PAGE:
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|Dragon fruit is processed at Cat Tuong Agriculture Processing and Production Company Limited in Tien Giang Province. -VNA/VNS Photo Minh Tri|
Wen Xi Chen, economic counselor at the Chinese Consulate General in the city, said Vietnamese enterprises should cooperate with well-known Chinese e-commerce enterprises to open online stores of high-quality farm produce for export to China.
While e-commerce has narrowed the production and consumption gap, and extended consumer markets, traditional sale channels have not updated market information regularly, he said.
To develop e-commerce for agricultural products, logistics service, traceability and human resources should ensure product quality, he added.
Nguyen Hoang Anh, member of the Advisory Council for Reform, who is also vice president of the Digital Agriculture Association (DAA) Viet Nam, said China remained a major market for agricultural products exported from Viet Nam due to similarity of cuisine, culture and geographical proximity.
In 2017, China accounted for 76 per cent of US$3.5 billion worth of fruit and vegetables exports to the country.
“Cuisine plays a major role in the life of Chinese, who like eating, know how to eat, and eat well,” Chen said.
China in recent years has become the world’s largest importer of agricultural products, accounting for one-tenth of global trade in agricultural products, with an annual average import growth rate of 8.8 per cent.
Experts agreed that Vietnamese enterprises need to pay attention to consumer habits and preferences of the Chinese, and expand sales in this huge market.
However, exports of agricultural products to the Chinese market has become tougher due to higher quality requirements.
Exports have been unstable, mostly based on unofficial channels of MSMEs (micro- and small- and medium-sized enterprises) without attention to traceability and branding of the products.
In addition, exports are often stuck at border gates, causing prices to fall.
Cooperation between the two sides has not been as effective as expected, as enterprises from both countries have not kept their contracts.
In addition, agricultural production in Viet Nam has small scale with unstable product quality and low competitiveness.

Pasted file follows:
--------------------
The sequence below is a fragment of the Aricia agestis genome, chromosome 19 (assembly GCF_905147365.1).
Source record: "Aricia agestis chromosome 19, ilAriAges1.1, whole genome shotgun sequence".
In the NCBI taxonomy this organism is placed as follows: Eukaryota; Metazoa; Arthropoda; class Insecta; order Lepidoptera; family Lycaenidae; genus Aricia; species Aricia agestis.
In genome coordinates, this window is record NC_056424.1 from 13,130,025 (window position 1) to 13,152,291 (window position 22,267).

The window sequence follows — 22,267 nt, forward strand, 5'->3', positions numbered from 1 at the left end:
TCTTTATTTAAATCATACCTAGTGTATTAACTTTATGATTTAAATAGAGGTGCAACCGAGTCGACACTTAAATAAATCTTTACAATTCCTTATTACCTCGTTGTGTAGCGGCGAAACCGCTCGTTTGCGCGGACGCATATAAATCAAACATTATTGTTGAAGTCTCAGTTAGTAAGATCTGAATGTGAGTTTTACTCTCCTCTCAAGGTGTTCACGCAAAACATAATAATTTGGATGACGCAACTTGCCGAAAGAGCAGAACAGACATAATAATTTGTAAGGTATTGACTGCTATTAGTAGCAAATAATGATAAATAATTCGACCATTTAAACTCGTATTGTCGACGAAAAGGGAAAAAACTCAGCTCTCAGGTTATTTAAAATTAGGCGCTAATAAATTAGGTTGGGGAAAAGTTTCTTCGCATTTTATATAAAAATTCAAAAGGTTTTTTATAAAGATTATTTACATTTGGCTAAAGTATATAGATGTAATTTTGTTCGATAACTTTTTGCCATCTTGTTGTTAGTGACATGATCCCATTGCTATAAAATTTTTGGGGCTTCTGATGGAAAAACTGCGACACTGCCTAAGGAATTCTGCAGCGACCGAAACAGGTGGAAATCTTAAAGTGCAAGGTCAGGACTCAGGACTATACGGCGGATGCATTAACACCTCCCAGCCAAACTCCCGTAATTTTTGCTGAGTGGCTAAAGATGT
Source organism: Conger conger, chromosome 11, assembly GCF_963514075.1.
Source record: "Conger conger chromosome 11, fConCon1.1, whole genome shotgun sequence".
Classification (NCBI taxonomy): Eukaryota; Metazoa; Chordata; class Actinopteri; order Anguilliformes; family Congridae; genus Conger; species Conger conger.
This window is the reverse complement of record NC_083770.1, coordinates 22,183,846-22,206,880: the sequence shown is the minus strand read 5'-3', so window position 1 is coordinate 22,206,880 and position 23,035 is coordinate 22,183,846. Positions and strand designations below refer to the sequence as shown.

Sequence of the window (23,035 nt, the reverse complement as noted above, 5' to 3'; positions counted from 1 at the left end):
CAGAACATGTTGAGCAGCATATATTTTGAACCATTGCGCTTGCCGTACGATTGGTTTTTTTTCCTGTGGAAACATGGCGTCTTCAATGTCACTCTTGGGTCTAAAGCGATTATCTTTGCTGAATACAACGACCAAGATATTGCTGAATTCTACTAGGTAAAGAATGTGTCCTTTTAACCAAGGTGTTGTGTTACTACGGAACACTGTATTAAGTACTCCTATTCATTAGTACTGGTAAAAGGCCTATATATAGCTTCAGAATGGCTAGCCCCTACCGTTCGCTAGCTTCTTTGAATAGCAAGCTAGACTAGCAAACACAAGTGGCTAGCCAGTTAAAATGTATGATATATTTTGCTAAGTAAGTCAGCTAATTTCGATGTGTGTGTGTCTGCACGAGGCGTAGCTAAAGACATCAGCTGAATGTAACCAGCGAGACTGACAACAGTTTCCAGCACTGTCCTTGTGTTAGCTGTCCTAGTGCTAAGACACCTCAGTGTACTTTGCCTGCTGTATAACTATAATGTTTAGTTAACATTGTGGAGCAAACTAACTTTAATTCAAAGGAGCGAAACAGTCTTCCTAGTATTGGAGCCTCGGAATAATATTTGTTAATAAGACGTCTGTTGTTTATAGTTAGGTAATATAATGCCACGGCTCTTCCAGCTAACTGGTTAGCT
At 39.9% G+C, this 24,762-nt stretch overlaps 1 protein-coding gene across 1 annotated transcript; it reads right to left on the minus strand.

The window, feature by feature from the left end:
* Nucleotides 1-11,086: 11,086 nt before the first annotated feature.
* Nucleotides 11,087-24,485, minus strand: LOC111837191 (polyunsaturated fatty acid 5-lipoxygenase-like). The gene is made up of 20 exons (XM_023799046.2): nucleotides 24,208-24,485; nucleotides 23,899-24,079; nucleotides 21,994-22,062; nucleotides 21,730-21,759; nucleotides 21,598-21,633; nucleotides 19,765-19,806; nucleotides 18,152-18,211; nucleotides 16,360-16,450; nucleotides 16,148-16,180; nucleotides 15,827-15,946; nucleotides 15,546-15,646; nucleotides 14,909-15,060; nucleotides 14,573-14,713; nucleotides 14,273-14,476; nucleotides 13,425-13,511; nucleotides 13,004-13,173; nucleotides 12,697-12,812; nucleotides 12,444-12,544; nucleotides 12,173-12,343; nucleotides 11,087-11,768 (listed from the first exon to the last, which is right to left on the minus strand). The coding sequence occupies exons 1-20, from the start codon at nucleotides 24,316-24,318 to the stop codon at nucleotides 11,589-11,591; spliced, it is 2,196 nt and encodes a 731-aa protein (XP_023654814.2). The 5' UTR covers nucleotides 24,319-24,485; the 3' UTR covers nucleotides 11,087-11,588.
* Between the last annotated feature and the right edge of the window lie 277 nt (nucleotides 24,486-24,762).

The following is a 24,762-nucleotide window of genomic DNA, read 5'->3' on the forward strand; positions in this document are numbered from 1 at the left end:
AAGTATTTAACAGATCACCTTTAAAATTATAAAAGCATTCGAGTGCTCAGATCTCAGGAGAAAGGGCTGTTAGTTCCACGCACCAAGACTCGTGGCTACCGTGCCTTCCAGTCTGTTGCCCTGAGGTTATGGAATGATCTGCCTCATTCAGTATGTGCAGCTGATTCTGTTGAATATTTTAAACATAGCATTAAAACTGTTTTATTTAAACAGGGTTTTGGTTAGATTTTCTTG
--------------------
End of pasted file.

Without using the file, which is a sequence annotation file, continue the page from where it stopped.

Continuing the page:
Vietnamese exporters have not exploited the market, with most Chinese dealers having to visit Viet Nam to source products.
Viet Nam also lacks long-term strategies for building brand names, while Chinese consumers, especially in big cities, do not have a deep impression of Viet Nam’s agricultural products.
“Vietnamese assume China is a densely populated country and that consumers are not demanding of product quality. The reality is their demand has increased significantly,” Chen said.
Vu Tien Hung, head of the Viet Nam Trade Promotion Office in Hangzhou, China, said, “Most Vietnamese farm produce exporters lack information about the Chinese market, but few businesses look to the trade offices to seek information, even though it’s provided for free.”
To fully exploit the market, Chen said State agencies must study the market and grasp the development trends.
They should disseminate agricultural policy guidelines for exporters with more attention being paid to market demand.
In addition, agencies should work with agencies such as customs and quarantine authorities of the concerned countries to create favourable conditions for Vietnamese exporters.
The role of financial and credit institutions in sharing risks with farmers in production must also be emphasised.
Advanced processing technology should be used in production as well.
Nguyen Quoc Toan, director of the Department of Agro-product Processing and Market Development under the Ministry of Agriculture and Rural Development, said to boost exports to China, Vietnamese exporters must meet new standards, requirements, and consumer tastes of the market.
They should also focus on packaging and processing to increase added value for the products.
Exports must be promoted via the main official channels, requiring Viet Nam and China to improve bilateral trade policies for mutual benefit.
There should be close coordination between ministries, embassies, and trade counselors in updating market information and removing obstacles for Vietnamese exporters between the two countries.